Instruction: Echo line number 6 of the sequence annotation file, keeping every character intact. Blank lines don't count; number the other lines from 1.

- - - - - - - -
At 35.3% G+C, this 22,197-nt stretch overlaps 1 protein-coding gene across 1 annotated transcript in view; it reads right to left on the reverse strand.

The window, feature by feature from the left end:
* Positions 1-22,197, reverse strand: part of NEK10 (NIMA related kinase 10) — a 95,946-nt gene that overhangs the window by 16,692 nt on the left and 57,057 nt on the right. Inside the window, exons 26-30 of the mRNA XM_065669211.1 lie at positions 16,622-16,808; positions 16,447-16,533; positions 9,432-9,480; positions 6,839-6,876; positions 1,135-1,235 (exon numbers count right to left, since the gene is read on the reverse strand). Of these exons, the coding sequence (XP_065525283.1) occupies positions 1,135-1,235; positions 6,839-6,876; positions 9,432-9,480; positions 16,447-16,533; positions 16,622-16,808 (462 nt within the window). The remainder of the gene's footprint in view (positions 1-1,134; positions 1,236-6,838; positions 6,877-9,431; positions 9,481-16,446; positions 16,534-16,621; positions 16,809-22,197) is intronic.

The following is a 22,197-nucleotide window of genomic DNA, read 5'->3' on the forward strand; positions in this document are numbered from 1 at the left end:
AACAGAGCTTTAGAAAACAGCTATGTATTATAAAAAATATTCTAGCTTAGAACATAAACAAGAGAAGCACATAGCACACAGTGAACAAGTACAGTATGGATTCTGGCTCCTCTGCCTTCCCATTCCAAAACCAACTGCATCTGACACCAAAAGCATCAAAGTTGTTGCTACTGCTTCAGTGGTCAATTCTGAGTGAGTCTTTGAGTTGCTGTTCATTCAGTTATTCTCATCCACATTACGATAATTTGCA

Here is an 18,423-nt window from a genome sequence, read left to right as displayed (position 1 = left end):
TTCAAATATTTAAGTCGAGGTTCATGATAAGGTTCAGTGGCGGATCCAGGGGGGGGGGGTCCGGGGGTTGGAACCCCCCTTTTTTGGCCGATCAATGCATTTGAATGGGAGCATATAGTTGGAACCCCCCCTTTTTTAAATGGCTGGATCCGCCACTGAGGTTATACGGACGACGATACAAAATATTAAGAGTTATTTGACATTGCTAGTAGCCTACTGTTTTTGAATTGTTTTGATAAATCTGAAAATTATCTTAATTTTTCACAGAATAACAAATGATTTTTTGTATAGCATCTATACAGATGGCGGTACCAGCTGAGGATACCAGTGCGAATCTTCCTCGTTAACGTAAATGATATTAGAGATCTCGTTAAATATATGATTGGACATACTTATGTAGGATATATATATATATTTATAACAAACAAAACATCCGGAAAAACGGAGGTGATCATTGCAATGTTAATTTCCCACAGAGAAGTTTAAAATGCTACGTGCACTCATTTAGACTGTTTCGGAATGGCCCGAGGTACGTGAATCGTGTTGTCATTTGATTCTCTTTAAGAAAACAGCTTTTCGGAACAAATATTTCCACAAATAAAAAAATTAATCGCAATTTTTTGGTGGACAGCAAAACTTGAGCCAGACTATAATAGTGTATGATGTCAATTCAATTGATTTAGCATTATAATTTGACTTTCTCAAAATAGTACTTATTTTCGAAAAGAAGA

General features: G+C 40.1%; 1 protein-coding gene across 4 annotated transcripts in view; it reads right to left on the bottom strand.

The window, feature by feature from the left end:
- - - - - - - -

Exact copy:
Here is an 18,423-nt window from a genome sequence, read left to right as displayed (position 1 = left end):